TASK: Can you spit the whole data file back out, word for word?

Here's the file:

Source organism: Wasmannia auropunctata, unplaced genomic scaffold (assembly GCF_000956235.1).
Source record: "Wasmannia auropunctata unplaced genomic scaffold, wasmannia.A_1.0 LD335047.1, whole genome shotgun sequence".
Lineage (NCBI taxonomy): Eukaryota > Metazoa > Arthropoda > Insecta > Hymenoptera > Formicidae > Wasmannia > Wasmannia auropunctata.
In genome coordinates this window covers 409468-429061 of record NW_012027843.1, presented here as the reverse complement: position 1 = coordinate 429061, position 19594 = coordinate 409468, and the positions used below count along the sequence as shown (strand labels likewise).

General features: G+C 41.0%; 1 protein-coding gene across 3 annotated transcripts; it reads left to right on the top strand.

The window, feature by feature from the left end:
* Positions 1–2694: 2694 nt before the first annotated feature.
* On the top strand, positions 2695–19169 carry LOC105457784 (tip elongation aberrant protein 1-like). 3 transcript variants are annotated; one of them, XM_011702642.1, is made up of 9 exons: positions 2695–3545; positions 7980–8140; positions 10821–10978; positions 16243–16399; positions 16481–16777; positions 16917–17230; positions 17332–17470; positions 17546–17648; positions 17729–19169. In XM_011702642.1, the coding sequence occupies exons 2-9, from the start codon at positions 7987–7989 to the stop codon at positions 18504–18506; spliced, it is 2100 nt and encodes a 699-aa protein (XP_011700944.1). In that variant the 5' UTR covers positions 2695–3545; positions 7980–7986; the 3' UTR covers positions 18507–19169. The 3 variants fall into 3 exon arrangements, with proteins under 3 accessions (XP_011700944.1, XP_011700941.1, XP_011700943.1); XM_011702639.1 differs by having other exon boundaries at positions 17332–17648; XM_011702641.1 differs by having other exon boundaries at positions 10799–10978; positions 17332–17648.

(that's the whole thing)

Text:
Source organism: Wasmannia auropunctata, unplaced genomic scaffold (assembly GCF_000956235.1).
Source record: "Wasmannia auropunctata unplaced genomic scaffold, wasmannia.A_1.0 LD335047.1, whole genome shotgun sequence".
Lineage (NCBI taxonomy): Eukaryota > Metazoa > Arthropoda > Insecta > Hymenoptera > Formicidae > Wasmannia > Wasmannia auropunctata.
In genome coordinates this window covers 409468-429061 of record NW_012027843.1, presented here as the reverse complement: position 1 = coordinate 429061, position 19594 = coordinate 409468, and the positions used below count along the sequence as shown (strand labels likewise).

General features: G+C 41.0%; 1 protein-coding gene across 3 annotated transcripts; it reads left to right on the top strand.

The window, feature by feature from the left end:
* Positions 1–2694: 2694 nt before the first annotated feature.
* On the top strand, positions 2695–19169 carry LOC105457784 (tip elongation aberrant protein 1-like). 3 transcript variants are annotated; one of them, XM_011702642.1, is made up of 9 exons: positions 2695–3545; positions 7980–8140; positions 10821–10978; positions 16243–16399; positions 16481–16777; positions 16917–17230; positions 17332–17470; positions 17546–17648; positions 17729–19169. In XM_011702642.1, the coding sequence occupies exons 2-9, from the start codon at positions 7987–7989 to the stop codon at positions 18504–18506; spliced, it is 2100 nt and encodes a 699-aa protein (XP_011700944.1). In that variant the 5' UTR covers positions 2695–3545; positions 7980–7986; the 3' UTR covers positions 18507–19169. The 3 variants fall into 3 exon arrangements, with proteins under 3 accessions (XP_011700944.1, XP_011700941.1, XP_011700943.1); XM_011702639.1 differs by having other exon boundaries at positions 17332–17648; XM_011702641.1 differs by having other exon boundaries at positions 10799–10978; positions 17332–17648.